Summary: A sermon on the suffering of Jesus based on Isaiah 52 and 53.
THE SONG OF THE SUFFERING SERVANT Isa. 53:1-9
INTRO.: Hundreds of years before Jesus came to earth prophets predicted the events of His life. His birth, ministry, death, and resurrection were set forth by these inspired men in great detail Even His return in glory was predicted long before His first coming These prophecies, called “messianic” prophecies were intended to prepare the world fcr the coming of the Messiah.
Of all the messianic prophecies in the Bible this one is the clearest and most beautiful of all. It has helped earn the prophet Isaiah the title “Gospel Prophet.”
The story told in the 52nd and 53rd chapter cf Isaiah is of the cross of Christ and the suffering that went along with His atonement for sin. No passage of the Bible except the Gospel accounts gives a more vivid picture of the suffering of the cross
Isaiah pictures the Messiah as a suffering servant of Jehovah. The description he writes is like a song with five stanzas.
I. Stanza 1: The destiny of the suffering servant: 52:13-15
A. He will surely suffer, even though He is God’s servant:
.. He will leave an exalted position where He is worshiped.
2. His face and body will be marred (“appearance” and “form”).
3. The final blow will come when the Eternal experiences death.
B. His suffering and humiliation are to be temporary:
1. Joy is set before Him. Heb. 12:2.
2. Many nations will be startled because He is such an unlikely candidate for greatness.
3. They will see and hear things never seen or heard before. 15.
II. Stanza 2: the career of the suffering servant: 53:1-3
A. His work among men was full of disappointment:
1. He was unappreciated and unattractive.
2. Jews rejected Him. Like a root out of dry ground, He found no encouragement in His environment.
3. His followers were misguided and fickle. John 6:66
B. He experienced little happiness during His ministry
1. No home, wife, family, wealth, fame, or anything we count precious.
2.. He was opposed when right. This always depresses us.
3. By all worldly standards, He was a failure.
4. None of this compared with the suffering of the cross.
III. Stanza 3: The agony of the suffering servant: 4-6
A. From the human point of view: v. 4
1. Stricken - under divine censure.
2. Smitten - Indeed He was, but men saw it as God’s judgement.
3. Afflicted - cast into deep, lasting humiliation. Men surely thought Jesus would never be respected cr followed after His crucifixion.
4. This is based upon the idea that Jews thought suffering to be God’s .judgement against sin. It is not. We do not pay for our sins in this life.
B. From the Divine point of view:
1. He is wounded for our transgressions, not His. We need never suffer for our sins if we accept His suffering as atonement.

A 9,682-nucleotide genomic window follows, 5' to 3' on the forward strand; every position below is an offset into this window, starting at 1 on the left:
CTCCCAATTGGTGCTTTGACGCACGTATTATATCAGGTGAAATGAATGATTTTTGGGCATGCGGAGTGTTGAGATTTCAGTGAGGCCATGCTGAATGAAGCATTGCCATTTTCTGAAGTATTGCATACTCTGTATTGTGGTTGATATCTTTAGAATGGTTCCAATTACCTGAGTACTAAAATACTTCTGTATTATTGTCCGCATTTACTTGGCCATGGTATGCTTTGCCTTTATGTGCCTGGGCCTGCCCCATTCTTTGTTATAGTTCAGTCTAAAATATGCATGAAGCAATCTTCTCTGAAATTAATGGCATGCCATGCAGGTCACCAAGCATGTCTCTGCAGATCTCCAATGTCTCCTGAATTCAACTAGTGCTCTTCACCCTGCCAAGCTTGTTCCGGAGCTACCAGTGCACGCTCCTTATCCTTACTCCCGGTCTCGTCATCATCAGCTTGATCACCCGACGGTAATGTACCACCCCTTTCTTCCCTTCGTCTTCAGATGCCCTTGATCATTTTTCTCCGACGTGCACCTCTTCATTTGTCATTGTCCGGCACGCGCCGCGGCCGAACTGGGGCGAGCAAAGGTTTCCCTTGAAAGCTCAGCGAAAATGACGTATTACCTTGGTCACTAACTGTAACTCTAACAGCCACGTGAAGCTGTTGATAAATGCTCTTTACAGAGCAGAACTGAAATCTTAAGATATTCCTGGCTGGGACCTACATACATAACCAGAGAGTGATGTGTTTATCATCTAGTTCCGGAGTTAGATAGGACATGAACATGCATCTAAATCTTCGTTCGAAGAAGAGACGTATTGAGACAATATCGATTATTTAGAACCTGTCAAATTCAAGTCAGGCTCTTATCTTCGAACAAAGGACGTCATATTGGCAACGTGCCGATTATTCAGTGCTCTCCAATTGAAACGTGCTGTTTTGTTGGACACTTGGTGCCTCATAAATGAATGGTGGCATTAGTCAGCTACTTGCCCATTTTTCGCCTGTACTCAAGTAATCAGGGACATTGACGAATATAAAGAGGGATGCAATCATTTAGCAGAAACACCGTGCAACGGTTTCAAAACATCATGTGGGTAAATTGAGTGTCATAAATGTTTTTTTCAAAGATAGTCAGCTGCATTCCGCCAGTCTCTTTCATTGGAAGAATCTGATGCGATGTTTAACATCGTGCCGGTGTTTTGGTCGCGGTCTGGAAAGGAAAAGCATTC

2. Bruised - crushed in spirit and in body for our iniquities.
3. Our peace was bought with His blood.
IV. Stanza 4: The submission of the suffering servant: 53:7-9
A. He was silent when on trial: Matt. 26:63, 27:12
1. Because speaking would do no good.
2. Because He had resigned Himself to God’s will and that resignation made Him strong.
3. He might have cried out and saved Himself, but His aim wasn’t personal but universal salvation.
B. Our sinless Substitute suffered silently for sins not His own.
1. Wickedness prevailed. There was no justice.
2. He was cut off from the earth. We wonder about the future of someone killed in early life as He was. “What a shame. He had so much to live for,” we say.
3. But, He also had much to die for.
C. His “final resting place.”
1. With the wicked. This was the Jews’ intention. “add insult to injury.”
2. With the rich. This seems like a mockery. The King of the Universe in a borrowed tomb.
3. He did not belong with either of them because He was not guilty of crime or deceit.
V. Stanza 5: The suffering servant’s reward. 10-12
A. God’s purpose fulfilled.
1. God’s purpose: bruise then exalt His servant.
2. Because He obeyed, God gave Him a place among the great. 12
B. His death brought satisfaction:
1. The Father’s perfect will was satisfied.
2. The demands of justice were satisfied.
3. The sinner’s need for a perfect sacrifice was satisfied.
4. The Sufferer’s destiny was fulfilled when He offered Himself in complete obedience.
C. God’s purpose for men is fulfilled.
1. To bear the sins of many. Take their burden out of the way on the cross.
2. To make intercession for transgressors. Plead their case before God by His sacrifice.
CONCLUSION: When the Ethiopian read this passage hundreds of years later and learned to understand it, his life was changed because he came to realize the Servant suffered for him. Acts 8:26-40